Accredited Buildings Require Sustainable PM and FM
Market analysts say they see a need for professionals with a knowledge of sustainability issues and integrated PM and FM practices that integrate the different accreditation practices and verification processes.
Danubius Hotel Helia terrace, designed by DVM group.
The WELL Building Standard defines itself as “the premier standard for building interior spaces and communities seeking to implement, validate and measure features that support and advance human health and wellness.”
The accreditation system goes on to say that it further ensures that “performance verification is a critical step in ensuring that WELL buildings are performing as intended. The system is designed to grow in specificity and specialty over time, adapting to accommodate diverse space types and geographies and to respond to new evidence and public health concerns.”
This requires property management and facility management systems and professionals able to adapt to sustainability requirements. PM is the operation, control and oversight of real estate management, while FM is a professional management discipline focused on the efficient and effective delivery of support services for the organization it serves.
“PM is rather like being the mediator in the landlord-tenant-provider triangle,” says István Rézsó, head of business development for asset services at Cushman & Wakefield. He says that, with an increased emphasize on WELL, employees are being prioritized as the trend is bending towards satisfying the needs and in-house well-being of the occupants.
Eiffel Palace atrium.
The BREEAM “In-Use” accreditation system also deals with issues of PM and FM. It aims to enable “property investors, owners, managers and occupiers to drive sustainability improvements through operation efficiency, including how to continually manage the operation of the building effectively.”
With sustainability accreditation, this involves the further monitoring of the functions within a building.
“FM is required to perform regular inspections and not only the usual tests on the buildings’ systems, so they have to be more prepared. PM is only affected if the building itself is certified. Then they have to take care of the certification renewals,” explains Edina Hornok, head of sustainability at DVM group.
The technical PM and FM skills needed to meet the challenges of sustainable development are among the most important that should be developed; this includes systematic and long-term thinking from the various stakeholders, according to Zsombor Barta, sustainability expect and president of the Hungarian Green Building Council (HuGBC).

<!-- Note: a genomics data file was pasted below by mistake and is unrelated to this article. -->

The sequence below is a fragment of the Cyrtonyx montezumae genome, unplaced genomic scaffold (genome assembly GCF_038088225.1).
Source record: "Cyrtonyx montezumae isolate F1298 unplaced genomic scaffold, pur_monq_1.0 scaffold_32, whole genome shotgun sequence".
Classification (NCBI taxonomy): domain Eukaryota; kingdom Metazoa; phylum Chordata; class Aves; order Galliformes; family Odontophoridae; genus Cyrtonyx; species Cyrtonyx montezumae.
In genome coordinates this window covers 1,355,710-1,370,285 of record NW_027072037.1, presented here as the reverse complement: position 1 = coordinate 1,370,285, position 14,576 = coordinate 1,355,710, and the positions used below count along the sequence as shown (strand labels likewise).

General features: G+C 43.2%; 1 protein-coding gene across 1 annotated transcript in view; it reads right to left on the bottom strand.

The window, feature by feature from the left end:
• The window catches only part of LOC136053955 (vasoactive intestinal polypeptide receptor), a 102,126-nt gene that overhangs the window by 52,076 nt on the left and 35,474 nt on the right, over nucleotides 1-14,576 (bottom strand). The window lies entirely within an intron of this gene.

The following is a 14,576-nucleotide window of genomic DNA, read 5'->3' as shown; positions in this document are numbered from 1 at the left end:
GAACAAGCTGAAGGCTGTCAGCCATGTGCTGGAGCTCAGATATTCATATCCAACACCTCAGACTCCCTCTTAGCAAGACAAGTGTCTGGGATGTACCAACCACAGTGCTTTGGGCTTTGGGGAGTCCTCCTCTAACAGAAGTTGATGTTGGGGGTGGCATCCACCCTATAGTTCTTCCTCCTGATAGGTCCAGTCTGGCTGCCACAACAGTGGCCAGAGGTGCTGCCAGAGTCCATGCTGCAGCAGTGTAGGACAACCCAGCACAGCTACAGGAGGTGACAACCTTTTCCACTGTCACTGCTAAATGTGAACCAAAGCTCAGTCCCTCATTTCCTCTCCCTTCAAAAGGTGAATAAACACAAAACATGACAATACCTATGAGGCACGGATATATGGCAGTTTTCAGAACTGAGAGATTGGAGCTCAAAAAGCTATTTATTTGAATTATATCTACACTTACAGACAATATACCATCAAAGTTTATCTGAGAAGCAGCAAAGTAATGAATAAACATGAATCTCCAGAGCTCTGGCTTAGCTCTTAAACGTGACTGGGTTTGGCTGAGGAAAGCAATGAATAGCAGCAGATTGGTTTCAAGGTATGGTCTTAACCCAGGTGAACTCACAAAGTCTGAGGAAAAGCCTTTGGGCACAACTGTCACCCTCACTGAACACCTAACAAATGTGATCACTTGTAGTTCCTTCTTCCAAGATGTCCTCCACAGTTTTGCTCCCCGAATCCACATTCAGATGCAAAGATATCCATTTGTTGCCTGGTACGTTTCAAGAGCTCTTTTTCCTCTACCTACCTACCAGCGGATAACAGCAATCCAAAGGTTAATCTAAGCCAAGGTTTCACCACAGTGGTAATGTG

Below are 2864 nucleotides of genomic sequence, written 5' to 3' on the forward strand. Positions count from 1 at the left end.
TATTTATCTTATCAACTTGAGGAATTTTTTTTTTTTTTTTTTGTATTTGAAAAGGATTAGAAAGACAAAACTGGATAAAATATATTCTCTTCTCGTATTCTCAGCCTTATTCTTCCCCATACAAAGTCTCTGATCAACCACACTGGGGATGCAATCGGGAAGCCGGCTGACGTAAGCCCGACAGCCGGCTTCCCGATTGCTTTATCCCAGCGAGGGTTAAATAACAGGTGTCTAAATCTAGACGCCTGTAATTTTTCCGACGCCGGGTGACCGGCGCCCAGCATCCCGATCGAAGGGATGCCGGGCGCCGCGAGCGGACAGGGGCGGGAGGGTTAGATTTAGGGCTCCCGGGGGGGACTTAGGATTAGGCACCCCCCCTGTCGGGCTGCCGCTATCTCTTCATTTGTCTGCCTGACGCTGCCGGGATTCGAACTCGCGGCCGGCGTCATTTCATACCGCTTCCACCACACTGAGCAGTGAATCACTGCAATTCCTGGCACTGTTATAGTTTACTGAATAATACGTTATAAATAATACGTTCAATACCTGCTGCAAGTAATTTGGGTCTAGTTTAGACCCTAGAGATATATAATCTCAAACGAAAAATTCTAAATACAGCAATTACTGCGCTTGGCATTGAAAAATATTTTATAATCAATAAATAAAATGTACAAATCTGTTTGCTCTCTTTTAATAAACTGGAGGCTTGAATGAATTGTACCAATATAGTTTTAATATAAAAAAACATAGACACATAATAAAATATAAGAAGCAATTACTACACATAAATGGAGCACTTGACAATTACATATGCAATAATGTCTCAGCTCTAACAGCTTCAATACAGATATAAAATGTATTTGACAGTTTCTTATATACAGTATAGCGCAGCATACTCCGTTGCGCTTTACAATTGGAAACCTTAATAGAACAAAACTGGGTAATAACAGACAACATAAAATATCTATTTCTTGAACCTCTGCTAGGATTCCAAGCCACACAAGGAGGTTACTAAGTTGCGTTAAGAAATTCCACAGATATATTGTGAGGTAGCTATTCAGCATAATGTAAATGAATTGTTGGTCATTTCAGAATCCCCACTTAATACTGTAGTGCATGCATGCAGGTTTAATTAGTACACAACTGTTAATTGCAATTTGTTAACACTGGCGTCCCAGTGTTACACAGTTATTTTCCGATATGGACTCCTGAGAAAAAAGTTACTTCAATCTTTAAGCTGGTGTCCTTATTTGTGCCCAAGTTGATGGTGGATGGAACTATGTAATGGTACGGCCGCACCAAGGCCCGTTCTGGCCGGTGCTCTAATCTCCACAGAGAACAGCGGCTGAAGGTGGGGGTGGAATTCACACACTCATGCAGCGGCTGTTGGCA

“An integrated design process which integrates and works together with the different specialists – PM, FM, etc. – is highly important. Also the ongoing and further education of the stakeholders, to get the required knowledge and skills that drive sustainability forward,” he comments.
“Sustainability requires a holistic viewpoint and systematic thinking. According to my personal experience, the external and internal design are still not part of the same process, therefore the different stakeholders still need to be educated in terms of the importance of sustainability and the integration of systematic thinking,” Barta adds.
Éva Beleznay, senior sustainability consultant at HuGBC, argues that all project managers, asset and facility managers should have the basic understanding of sustainability requirements.
“On the project management side, more and more PMs meet with the international green certifications during their projects; however, very few have the self-determination of understanding the holistic set of requirements. Most projects have assessors or consultants helping the process, but it is far less integrated, since consultants do not sit in on all cooperation [meetings], and decisions are made without evaluating the overall sustainability aspects,” she notes.
“On the asset and facility management side, the understanding of building efficiency is most critical. By continuously recording and monitoring energy and water use, the inefficiencies of the building can be discovered.
“Commissioning, seasonal commissioning and recommissioning should be taken seriously, as in our existing and even newly built buildings 15-50% energy savings could be reached if building services systems are well-calibrated. The well-commissioned systems also results in an increase of comfort levels and livability,” Beleznay adds.
“Advanced cleaning policy or building operation and maintenance must be measured and documented regularly. The proper operation of a ventilation system in a building should not be an upgrade, but with WELL, tenants have the increased motivation to ask for evidence and measurement data regarding the building operation. It also creates a common platform to avoid problems and unsatisfied tenants in the long-term,” she concludes.
Advance Tower by Futureal.
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